Rituals Surrounding Teeth

Ritual - An activity done in accordance with social customs or normal protocols

Modern Rituals

Rituals related to the teeth have persisted throughout human history and have taken many forms. These rituals are often important for acceptance into society and widely known within a culture.

Multiple people brushing their teethIn modern society, our rituals are more focused on cultural norms and overall health, rather than rites of passage. For example, most of us brush our teeth for two minutes twice a day and attend regular dental appointments. While these activities may not be the most exciting activity, we often do them simply because we feel that we should. Similar to dental rituals in the past, it is believed that if the ritual is not completed something bad may happen.

Horace Miner parodies these modern rituals in his book Body Ritual Among the Nacirema:

“The daily body ritual performed by everyone includes a mouth-rite. Despite the fact that these people are so punctilious about care of the mouth, this rite involves a practice which strikes the uninitiated stranger as revolting. It was reported to me that the ritual consists of inserting a  small bundle of hog hairs into the mouth, along with certain magical powders, and then moving the bundle in a highly formalized series of gestures.”

Miner highlights the cultural traditions Americans have surrounding their teeth from an outsider perspective to show how these acts are not common in all cultures. 

Ancient Rituals

Ritualistic extractions were common in ancient tribal societies and served many functions. Many Aboriginie tribes would extract teeth to ensure rebirth and protect the extracted teeth from rival tribes. Some tribes would even hold ceremonies to remove the life from the teeth and sever their magical connection to a person. Even after the life force was removed, these teeth were kept away from any other magic so that it could not affect the people they were extracted from.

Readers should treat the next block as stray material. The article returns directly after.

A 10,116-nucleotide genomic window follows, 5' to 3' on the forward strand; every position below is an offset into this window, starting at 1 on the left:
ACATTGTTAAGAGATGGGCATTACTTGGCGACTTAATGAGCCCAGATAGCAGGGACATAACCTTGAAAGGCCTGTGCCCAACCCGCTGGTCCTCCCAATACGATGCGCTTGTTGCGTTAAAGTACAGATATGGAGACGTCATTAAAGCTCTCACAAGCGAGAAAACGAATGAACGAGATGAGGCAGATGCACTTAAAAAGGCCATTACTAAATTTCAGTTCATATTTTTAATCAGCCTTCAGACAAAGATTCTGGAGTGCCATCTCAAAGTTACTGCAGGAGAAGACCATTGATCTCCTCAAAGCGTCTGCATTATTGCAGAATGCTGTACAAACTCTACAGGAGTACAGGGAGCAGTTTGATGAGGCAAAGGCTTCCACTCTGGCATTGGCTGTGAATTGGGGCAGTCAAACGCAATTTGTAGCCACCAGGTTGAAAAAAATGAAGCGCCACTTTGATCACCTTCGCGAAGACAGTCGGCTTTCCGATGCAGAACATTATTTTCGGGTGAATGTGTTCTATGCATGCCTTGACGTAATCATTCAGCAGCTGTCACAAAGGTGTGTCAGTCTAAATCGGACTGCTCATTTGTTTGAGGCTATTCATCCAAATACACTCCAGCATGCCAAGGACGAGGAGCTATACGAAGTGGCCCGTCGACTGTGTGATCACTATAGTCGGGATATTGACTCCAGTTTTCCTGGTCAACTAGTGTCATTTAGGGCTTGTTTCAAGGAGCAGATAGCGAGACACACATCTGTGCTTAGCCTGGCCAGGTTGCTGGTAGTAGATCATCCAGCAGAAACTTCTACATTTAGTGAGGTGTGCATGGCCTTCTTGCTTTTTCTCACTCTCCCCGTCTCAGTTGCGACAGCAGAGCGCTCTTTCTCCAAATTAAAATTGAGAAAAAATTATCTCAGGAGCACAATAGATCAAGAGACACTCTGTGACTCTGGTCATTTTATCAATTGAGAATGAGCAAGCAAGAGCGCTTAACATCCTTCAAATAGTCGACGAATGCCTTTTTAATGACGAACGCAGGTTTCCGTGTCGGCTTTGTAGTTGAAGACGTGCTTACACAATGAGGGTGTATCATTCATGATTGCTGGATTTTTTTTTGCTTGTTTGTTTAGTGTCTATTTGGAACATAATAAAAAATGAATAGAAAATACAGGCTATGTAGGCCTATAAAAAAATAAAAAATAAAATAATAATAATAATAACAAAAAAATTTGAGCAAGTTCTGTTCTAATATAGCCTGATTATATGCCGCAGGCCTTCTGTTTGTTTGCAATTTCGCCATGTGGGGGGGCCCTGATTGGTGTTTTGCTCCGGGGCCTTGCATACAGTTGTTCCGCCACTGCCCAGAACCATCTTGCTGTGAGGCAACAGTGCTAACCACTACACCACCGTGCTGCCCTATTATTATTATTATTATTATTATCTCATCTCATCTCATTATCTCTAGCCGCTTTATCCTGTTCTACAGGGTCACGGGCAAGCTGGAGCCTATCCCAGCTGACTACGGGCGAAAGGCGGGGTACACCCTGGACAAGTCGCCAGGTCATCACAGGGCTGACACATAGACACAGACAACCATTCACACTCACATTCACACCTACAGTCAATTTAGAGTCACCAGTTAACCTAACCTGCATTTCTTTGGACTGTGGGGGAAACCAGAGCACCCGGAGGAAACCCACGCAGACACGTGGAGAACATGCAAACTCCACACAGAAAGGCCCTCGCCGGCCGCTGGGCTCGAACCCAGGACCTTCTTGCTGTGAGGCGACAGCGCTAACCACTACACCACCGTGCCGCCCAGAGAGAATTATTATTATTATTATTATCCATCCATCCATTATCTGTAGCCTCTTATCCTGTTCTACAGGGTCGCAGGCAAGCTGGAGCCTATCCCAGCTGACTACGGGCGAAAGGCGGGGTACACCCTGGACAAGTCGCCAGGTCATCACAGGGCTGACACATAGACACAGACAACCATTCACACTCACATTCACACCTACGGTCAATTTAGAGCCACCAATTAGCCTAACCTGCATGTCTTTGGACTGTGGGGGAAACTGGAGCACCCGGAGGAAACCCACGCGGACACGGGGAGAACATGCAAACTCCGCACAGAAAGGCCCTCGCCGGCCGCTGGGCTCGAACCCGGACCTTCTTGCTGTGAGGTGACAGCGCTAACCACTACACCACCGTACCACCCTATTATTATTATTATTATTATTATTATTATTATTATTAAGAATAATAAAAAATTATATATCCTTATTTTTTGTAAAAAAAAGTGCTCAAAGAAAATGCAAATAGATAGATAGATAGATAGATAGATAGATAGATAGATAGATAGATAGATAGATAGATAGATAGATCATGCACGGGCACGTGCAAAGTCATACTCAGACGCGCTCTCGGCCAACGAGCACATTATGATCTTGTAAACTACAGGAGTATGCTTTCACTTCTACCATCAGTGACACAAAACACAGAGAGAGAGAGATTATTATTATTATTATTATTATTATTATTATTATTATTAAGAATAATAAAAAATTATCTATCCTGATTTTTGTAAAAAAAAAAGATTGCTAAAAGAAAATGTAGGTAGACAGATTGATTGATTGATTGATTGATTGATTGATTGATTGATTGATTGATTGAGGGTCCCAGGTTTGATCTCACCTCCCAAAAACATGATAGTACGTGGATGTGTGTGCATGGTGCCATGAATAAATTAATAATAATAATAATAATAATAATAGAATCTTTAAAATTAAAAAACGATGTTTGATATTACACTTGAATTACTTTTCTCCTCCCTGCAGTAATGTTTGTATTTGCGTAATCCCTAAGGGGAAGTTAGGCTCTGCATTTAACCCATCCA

Ancient tribal societies, like the Warramunga and Chingali of Australia, heavily associated the teeth with rain.  While there is still no confirmed explanation for this connection, elderly members of the tribes may have been able to sense the pressure changes before it rains in their teeth as well as other joints. Changes in pressure can affect the fluids and connective tissue in joints, leading to pain or discomfort. Excessive pain in the teeth may have been an indicator that an extraction was due. A ritual tooth extraction was performed in order to end the wet season. The extracted tooth was then discarded into a watering hole to prevent rainfall.

Rituals Involving Baby Teeth

Ritualistic extractions were common in ancient tribal societies and served many functions. Many Aboriginie tribes would extract teeth to ensure rebirth and protect the extracted teeth from rival tribes. Some tribes would even hold ceremonies to remove the life from the teeth and sever their magical connection to a person. Even after the life force was removed, these teeth were kept away from any other magic so that it could not affect the people they were extracted from. 

Ancient tribal societies, like the Warramunga and Chingali of Australia, heavily associated the teeth with rain.  While there is still no confirmed explanation for this connection, elderly members of the tribes may have been able to sense the pressure changes before it rains in their teeth as well as other joints. Changes in pressure can affect the fluids and connective tissue in joints, leading to pain or discomfort. Excessive pain in the teeth may have been an indicator that an extraction was due. A ritual tooth extraction was performed in order to end the wet season. The extracted tooth was then discarded into a watering hole to prevent rainfall.